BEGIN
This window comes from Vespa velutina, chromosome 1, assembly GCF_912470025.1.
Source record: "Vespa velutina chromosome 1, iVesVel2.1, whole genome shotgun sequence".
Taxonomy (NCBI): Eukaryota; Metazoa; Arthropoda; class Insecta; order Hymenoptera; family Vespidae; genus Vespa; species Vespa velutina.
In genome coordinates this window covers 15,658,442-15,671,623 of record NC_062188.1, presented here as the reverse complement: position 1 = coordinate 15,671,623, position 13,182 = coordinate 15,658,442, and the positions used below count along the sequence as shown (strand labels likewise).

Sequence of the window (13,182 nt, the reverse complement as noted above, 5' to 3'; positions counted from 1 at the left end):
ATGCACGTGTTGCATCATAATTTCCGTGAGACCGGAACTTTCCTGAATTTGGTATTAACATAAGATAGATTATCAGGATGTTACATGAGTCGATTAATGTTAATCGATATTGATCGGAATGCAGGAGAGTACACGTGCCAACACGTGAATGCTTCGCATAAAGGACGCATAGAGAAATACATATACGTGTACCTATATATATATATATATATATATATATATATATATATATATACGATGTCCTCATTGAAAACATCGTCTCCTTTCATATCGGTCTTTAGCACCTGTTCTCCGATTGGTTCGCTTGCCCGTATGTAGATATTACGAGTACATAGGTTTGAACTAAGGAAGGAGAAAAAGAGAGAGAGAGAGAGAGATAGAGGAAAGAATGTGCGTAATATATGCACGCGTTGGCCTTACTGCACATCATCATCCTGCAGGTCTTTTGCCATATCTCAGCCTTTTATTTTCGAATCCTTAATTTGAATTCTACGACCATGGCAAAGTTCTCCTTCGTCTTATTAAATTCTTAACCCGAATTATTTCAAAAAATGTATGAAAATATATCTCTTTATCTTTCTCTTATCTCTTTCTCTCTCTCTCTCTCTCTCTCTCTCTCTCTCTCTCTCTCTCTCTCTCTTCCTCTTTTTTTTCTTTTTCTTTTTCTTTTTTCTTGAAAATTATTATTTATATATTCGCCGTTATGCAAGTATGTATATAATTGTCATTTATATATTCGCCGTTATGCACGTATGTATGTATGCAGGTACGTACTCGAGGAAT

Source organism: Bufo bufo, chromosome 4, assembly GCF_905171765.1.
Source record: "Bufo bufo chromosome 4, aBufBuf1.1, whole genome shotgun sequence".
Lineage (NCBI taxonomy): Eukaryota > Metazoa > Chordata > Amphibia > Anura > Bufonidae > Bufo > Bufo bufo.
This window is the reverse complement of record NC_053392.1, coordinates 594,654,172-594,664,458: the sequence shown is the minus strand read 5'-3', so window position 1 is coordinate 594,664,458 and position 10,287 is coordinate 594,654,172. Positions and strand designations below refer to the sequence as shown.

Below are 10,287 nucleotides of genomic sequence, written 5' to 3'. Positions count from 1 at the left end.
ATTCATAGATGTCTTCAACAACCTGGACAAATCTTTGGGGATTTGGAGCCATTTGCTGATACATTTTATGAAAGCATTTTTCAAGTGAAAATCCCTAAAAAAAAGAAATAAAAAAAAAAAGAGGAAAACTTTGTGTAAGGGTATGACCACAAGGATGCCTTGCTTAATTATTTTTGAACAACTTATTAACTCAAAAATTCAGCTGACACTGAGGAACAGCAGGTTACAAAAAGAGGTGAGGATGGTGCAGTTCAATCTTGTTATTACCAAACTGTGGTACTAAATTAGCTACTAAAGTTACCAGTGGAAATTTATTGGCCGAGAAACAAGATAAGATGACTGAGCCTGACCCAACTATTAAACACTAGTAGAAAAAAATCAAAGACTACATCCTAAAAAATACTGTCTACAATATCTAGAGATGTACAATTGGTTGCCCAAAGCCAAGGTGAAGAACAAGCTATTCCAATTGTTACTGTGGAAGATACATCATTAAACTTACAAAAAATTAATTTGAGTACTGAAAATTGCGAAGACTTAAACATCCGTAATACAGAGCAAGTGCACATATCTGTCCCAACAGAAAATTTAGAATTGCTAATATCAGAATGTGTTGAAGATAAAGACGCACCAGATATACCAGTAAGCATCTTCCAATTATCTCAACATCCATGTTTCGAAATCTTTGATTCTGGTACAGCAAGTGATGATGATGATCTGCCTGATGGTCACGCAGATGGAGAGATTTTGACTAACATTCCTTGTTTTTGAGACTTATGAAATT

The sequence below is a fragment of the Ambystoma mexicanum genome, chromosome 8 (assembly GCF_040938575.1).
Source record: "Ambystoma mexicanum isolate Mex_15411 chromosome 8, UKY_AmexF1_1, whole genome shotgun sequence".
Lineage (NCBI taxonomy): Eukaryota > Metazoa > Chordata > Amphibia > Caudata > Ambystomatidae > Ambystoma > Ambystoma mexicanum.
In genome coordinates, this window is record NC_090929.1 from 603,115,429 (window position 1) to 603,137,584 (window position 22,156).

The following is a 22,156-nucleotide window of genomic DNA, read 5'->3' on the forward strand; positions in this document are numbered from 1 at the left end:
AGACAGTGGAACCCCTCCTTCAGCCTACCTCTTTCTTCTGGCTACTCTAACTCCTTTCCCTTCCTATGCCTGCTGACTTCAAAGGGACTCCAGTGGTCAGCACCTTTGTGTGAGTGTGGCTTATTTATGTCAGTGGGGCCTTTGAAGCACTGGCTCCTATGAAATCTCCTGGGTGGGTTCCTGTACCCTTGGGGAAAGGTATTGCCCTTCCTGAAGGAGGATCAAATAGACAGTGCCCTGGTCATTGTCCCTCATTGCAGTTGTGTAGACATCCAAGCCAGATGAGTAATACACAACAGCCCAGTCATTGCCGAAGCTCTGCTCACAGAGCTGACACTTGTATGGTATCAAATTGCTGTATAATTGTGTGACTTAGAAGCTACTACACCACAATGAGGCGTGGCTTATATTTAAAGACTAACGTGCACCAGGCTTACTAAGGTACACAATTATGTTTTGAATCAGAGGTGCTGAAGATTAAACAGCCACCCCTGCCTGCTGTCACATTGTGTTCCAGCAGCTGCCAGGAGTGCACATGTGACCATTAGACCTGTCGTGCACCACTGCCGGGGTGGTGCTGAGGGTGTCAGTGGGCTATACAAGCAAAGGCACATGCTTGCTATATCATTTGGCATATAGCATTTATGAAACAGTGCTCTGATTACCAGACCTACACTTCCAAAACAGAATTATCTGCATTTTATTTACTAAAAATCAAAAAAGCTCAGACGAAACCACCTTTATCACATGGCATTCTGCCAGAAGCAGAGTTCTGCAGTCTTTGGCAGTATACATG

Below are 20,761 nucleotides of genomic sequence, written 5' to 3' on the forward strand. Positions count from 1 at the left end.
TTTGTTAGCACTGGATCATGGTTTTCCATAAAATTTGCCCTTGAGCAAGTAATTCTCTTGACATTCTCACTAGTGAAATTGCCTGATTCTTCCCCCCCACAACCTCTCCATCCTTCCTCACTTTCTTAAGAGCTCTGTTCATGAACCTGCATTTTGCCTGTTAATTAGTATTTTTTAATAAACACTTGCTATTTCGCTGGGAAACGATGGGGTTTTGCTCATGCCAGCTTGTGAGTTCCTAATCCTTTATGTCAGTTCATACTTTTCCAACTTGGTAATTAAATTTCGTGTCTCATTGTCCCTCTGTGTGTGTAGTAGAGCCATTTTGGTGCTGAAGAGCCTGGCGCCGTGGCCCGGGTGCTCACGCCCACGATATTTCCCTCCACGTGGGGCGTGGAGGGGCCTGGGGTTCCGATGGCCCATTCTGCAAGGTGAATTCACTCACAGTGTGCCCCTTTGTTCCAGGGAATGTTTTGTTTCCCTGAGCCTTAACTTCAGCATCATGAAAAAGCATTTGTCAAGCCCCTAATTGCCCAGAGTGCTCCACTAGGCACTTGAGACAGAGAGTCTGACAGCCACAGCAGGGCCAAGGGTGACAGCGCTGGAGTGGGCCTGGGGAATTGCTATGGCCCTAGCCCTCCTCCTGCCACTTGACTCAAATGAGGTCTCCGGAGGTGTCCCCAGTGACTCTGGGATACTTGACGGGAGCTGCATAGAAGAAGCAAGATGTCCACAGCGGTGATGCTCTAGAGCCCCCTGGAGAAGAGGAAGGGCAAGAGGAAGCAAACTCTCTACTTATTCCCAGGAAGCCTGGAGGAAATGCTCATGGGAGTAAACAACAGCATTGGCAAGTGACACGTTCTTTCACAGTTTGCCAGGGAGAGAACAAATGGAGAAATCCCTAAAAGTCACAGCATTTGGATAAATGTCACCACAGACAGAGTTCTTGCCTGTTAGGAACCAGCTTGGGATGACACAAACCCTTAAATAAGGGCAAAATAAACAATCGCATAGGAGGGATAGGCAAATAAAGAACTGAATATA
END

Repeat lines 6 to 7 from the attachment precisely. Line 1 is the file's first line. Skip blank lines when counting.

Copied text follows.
ATGCACGTGTTGCATCATAATTTCCGTGAGACCGGAACTTTCCTGAATTTGGTATTAACATAAGATAGATTATCAGGATGTTACATGAGTCGATTAATGTTAATCGATATTGATCGGAATGCAGGAGAGTACACGTGCCAACACGTGAATGCTTCGCATAAAGGACGCATAGAGAAATACATATACGTGTACCTATATATATATATATATATATATATATATATATATATATATACGATGTCCTCATTGAAAACATCGTCTCCTTTCATATCGGTCTTTAGCACCTGTTCTCCGATTGGTTCGCTTGCCCGTATGTAGATATTACGAGTACATAGGTTTGAACTAAGGAAGGAGAAAAAGAGAGAGAGAGAGAGAGATAGAGGAAAGAATGTGCGTAATATATGCACGCGTTGGCCTTACTGCACATCATCATCCTGCAGGTCTTTTGCCATATCTCAGCCTTTTATTTTCGAATCCTTAATTTGAATTCTACGACCATGGCAAAGTTCTCCTTCGTCTTATTAAATTCTTAACCCGAATTATTTCAAAAAATGTATGAAAATATATCTCTTTATCTTTCTCTTATCTCTTTCTCTCTCTCTCTCTCTCTCTCTCTCTCTCTCTCTCTCTCTCTCTCTCTTCCTCTTTTTTTTCTTTTTCTTTTTCTTTTTTCTTGAAAATTATTATTTATATATTCGCCGTTATGCAAGTATGTATATAATTGTCATTTATATATTCGCCGTTATGCACGTATGTATGTATGCAGGTACGTACTCGAGGAAT

Source organism: Bufo bufo, chromosome 4, assembly GCF_905171765.1.